When he couldn’t stand the pain, he distanced himself from his body and, from a nearby, painless spot, observed Tsukuru Tazaki enduring the agony. If he concentrated really hard, it wasn’t impossible.


And after months, Tsukuru Tazaki survived. He could move on and continue with his life. He’s getting better. But the baggage remained heavy and with him until he was thirty something.

Honestly around this part, the more pages I turned, the less I could relate myself to this introvert main character and finally I disengaged and just enjoyed the story.

Perhaps I actually still put myself in his shoes, became numb just like him. He lived but not really lived.


And I guess many people live that way, with unresolved issues that they  thought they had put behind them. Until for some, at one point they just couldn’t run away anymore. For Tsukuru Tazaki, it took about almost 20 years to arrive at that point.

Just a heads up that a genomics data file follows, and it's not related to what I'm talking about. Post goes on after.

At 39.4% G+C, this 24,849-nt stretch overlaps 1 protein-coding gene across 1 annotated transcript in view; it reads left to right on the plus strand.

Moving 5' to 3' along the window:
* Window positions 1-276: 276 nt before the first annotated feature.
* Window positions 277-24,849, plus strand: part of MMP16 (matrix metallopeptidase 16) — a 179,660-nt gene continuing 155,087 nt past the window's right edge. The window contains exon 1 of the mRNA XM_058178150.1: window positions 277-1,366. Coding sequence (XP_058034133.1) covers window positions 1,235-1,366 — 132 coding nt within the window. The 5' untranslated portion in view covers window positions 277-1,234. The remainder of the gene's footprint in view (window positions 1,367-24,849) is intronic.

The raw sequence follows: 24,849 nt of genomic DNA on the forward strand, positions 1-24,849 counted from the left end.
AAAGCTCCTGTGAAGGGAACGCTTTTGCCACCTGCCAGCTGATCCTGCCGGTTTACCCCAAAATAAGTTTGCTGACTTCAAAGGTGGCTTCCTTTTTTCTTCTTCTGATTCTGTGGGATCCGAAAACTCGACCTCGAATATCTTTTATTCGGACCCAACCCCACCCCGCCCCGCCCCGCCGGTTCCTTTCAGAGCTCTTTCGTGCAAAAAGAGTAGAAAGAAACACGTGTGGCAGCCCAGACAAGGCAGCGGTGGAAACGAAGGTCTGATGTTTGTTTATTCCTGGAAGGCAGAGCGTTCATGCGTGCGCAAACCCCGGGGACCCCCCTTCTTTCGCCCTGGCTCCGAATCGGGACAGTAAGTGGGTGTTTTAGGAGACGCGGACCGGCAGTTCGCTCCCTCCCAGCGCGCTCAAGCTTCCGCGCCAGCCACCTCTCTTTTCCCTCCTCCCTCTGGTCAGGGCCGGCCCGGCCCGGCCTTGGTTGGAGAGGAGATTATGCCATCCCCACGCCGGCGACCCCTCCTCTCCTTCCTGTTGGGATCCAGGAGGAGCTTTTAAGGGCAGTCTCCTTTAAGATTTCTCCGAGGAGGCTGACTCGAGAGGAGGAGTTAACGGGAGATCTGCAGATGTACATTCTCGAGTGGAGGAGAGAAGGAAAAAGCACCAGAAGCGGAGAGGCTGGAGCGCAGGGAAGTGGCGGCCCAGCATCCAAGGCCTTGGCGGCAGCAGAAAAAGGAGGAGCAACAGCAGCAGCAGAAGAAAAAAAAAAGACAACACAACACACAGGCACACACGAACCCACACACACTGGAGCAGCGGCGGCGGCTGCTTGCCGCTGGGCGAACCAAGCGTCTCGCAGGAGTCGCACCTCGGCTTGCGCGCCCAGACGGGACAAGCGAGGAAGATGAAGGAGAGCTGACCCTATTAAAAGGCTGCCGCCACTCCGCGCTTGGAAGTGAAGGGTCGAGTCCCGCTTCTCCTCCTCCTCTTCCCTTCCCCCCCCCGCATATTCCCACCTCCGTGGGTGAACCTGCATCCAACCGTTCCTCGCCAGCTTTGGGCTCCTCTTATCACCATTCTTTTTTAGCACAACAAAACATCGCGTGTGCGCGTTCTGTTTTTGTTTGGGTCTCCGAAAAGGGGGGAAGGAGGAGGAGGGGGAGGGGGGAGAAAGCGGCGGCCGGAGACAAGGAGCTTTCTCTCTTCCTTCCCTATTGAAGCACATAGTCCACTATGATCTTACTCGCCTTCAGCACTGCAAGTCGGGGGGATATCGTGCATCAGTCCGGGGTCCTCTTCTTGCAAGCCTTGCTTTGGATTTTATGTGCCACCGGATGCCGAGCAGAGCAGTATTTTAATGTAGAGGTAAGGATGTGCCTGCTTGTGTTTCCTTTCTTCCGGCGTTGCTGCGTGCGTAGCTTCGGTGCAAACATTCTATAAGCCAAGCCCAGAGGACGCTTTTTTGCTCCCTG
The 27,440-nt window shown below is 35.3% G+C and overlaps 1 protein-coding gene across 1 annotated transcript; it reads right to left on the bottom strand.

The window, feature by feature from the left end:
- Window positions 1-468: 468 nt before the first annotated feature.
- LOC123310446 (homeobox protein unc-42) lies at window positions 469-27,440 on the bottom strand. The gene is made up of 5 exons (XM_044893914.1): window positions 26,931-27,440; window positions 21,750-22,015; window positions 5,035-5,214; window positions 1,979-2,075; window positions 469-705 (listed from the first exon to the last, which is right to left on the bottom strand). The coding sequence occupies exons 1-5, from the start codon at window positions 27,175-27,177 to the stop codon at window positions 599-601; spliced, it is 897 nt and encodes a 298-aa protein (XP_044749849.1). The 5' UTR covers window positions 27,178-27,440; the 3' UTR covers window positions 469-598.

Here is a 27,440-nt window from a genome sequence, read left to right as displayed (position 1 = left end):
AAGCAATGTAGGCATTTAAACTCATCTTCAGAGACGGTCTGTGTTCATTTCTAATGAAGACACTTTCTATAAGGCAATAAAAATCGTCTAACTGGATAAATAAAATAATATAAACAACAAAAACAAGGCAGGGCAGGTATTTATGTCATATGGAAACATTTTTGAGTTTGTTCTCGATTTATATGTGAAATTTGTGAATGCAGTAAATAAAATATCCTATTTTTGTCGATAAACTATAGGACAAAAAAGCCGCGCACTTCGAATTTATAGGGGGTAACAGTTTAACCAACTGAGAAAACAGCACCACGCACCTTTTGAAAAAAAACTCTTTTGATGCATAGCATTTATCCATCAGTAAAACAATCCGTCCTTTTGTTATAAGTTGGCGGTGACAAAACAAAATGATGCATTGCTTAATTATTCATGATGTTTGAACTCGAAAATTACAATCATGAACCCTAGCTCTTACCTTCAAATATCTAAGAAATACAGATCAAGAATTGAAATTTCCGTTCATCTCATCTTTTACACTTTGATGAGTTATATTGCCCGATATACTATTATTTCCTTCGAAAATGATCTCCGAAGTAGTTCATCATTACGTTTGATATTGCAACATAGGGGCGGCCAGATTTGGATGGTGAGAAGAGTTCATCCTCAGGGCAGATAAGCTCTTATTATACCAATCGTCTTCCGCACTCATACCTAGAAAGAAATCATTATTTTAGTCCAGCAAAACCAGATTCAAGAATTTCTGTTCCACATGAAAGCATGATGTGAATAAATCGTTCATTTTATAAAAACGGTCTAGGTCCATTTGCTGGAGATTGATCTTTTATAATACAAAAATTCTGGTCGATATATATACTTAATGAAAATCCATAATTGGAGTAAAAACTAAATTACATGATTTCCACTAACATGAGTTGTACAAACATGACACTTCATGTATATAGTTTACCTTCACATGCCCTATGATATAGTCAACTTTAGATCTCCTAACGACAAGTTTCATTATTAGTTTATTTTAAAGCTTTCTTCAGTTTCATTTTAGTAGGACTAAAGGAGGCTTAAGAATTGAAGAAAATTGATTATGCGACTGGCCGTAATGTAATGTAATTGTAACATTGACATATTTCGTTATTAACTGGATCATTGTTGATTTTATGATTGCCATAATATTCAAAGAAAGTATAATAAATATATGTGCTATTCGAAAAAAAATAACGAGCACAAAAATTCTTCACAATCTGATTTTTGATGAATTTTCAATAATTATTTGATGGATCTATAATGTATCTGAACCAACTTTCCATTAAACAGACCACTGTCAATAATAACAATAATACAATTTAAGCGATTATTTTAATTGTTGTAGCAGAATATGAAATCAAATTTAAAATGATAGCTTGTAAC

It was because of a woman. I am not sure I approve (who am I?). It’s just that I could not feel what makes this woman so special. Sure, he liked her more than any of her previous girls (which not even have their names mentioned), but I just could not grasp the reason.

Is it a translation issue? If I knew Japanese, would I appreciate more how Murakami grant this woman her right to push Tsukuru Tazaki out of his misery?


And as it is with almost all Murakami works that I have read, most of the characters are well off. Financially they seem never to have problem. They almost always are all good in their job. Or they do not possess desire for worldly things, they are content with what they get (but still able to travel around the world or locally but for a very long time).

Can you smell envy? Ha.

Anyway, when the past started to unravel itself, Tsukuru Tazaki (and I) found that it’s not only him that has been hurting. The reason behind his alienation was horrifying and I’d understand why it had to happen.